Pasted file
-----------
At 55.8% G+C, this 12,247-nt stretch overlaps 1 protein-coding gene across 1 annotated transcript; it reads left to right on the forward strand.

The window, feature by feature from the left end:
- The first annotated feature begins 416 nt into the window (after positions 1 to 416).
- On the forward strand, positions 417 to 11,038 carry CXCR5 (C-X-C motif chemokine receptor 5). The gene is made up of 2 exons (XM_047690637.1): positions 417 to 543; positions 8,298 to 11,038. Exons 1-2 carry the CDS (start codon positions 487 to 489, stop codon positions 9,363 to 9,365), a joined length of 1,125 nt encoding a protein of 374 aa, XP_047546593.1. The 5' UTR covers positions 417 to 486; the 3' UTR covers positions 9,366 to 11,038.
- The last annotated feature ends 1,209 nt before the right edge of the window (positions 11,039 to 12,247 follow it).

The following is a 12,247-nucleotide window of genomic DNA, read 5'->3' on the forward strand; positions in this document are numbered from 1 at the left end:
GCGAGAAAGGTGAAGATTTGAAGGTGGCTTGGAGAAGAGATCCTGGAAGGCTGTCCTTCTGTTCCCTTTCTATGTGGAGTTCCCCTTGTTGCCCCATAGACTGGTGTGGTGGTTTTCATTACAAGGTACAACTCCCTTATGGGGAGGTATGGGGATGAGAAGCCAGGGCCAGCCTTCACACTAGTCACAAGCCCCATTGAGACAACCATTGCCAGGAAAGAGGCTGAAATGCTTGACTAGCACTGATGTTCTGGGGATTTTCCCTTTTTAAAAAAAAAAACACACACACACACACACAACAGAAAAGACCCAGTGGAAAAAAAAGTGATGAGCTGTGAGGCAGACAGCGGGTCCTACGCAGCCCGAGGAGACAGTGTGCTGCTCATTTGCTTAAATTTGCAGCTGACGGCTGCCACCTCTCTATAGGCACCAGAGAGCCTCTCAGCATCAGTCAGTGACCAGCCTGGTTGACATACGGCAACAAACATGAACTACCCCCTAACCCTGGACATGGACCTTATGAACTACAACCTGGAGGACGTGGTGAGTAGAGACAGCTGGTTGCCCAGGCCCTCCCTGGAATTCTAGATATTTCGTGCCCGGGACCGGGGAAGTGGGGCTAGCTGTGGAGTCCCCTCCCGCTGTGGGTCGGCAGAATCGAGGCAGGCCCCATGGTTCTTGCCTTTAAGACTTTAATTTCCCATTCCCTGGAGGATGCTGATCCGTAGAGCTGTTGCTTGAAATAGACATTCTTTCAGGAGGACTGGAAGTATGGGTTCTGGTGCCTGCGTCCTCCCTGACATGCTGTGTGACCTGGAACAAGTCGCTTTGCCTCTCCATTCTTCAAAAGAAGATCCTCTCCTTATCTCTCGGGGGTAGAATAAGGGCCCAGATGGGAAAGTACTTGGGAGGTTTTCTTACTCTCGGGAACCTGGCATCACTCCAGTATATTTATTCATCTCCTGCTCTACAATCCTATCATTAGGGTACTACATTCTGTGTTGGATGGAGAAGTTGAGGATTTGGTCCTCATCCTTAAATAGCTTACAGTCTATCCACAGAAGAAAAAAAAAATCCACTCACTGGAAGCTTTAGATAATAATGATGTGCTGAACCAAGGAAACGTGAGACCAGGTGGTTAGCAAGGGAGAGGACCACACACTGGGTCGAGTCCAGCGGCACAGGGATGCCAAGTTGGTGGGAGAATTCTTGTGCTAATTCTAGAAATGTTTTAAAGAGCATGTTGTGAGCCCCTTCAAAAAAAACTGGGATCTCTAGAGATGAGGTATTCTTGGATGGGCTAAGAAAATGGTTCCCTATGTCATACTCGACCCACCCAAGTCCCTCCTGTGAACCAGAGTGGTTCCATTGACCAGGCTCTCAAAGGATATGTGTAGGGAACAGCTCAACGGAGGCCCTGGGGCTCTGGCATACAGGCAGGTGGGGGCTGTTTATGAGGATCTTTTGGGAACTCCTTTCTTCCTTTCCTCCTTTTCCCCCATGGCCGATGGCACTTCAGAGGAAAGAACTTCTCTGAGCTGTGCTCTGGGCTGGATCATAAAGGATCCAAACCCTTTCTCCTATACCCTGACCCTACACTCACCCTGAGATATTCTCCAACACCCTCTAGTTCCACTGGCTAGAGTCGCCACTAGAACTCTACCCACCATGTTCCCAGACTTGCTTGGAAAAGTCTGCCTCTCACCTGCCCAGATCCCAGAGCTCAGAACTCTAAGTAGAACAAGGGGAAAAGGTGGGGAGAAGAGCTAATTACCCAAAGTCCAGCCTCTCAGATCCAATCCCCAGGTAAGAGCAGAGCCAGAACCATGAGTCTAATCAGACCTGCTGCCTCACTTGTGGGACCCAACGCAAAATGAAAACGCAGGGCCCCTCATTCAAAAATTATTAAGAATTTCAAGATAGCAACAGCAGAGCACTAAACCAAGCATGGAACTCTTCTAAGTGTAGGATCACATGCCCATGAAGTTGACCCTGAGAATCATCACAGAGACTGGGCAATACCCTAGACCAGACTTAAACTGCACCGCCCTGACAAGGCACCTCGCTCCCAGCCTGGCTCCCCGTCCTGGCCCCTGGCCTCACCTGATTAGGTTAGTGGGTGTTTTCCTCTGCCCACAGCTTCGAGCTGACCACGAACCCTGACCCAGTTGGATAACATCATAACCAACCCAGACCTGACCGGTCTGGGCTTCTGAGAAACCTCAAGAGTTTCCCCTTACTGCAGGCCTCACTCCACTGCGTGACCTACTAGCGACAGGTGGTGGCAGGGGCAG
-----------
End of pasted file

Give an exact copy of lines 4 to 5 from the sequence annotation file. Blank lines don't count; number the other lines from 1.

- On the forward strand, positions 417 to 11,038 carry CXCR5 (C-X-C motif chemokine receptor 5). The gene is made up of 2 exons (XM_047690637.1): positions 417 to 543; positions 8,298 to 11,038. Exons 1-2 carry the CDS (start codon positions 487 to 489, stop codon positions 9,363 to 9,365), a joined length of 1,125 nt encoding a protein of 374 aa, XP_047546593.1. The 5' UTR covers positions 417 to 486; the 3' UTR covers positions 9,366 to 11,038.
- The last annotated feature ends 1,209 nt before the right edge of the window (positions 11,039 to 12,247 follow it).